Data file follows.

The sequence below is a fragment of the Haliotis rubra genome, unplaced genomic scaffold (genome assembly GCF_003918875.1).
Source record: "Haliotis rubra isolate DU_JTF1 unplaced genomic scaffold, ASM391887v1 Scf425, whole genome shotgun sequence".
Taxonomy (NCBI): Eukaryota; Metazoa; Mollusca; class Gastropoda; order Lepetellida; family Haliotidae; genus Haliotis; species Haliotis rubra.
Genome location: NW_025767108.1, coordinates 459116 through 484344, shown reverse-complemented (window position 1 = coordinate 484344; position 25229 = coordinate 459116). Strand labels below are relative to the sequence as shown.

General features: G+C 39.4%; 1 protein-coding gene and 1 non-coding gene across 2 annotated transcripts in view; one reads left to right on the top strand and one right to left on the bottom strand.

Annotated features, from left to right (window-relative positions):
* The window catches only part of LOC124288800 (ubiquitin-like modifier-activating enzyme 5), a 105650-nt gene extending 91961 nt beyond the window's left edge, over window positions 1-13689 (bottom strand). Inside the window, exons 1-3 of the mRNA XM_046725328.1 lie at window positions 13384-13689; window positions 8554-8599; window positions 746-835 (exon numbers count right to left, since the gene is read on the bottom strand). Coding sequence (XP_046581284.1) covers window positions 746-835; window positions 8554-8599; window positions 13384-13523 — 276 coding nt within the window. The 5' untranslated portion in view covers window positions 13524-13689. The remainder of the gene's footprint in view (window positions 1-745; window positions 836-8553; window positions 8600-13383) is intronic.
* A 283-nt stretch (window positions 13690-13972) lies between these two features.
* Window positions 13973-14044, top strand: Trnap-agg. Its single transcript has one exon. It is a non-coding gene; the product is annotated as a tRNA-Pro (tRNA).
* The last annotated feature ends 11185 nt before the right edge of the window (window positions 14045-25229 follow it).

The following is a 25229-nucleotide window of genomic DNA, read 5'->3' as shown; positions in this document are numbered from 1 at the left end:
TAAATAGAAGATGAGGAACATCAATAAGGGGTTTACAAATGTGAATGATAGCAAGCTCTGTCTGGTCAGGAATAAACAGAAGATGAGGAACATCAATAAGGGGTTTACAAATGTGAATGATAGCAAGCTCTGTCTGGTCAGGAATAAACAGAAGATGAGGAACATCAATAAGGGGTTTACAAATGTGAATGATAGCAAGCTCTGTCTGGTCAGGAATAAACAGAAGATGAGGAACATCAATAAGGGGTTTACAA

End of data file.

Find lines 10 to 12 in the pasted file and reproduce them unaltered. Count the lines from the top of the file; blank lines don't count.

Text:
* The last annotated feature ends 11185 nt before the right edge of the window (window positions 14045-25229 follow it).

The following is a 25229-nucleotide window of genomic DNA, read 5'->3' as shown; positions in this document are numbered from 1 at the left end:
TAAATAGAAGATGAGGAACATCAATAAGGGGTTTACAAATGTGAATGATAGCAAGCTCTGTCTGGTCAGGAATAAACAGAAGATGAGGAACATCAATAAGGGGTTTACAAATGTGAATGATAGCAAGCTCTGTCTGGTCAGGAATAAACAGAAGATGAGGAACATCAATAAGGGGTTTACAAATGTGAATGATAGCAAGCTCTGTCTGGTCAGGAATAAACAGAAGATGAGGAACATCAATAAGGGGTTTACAA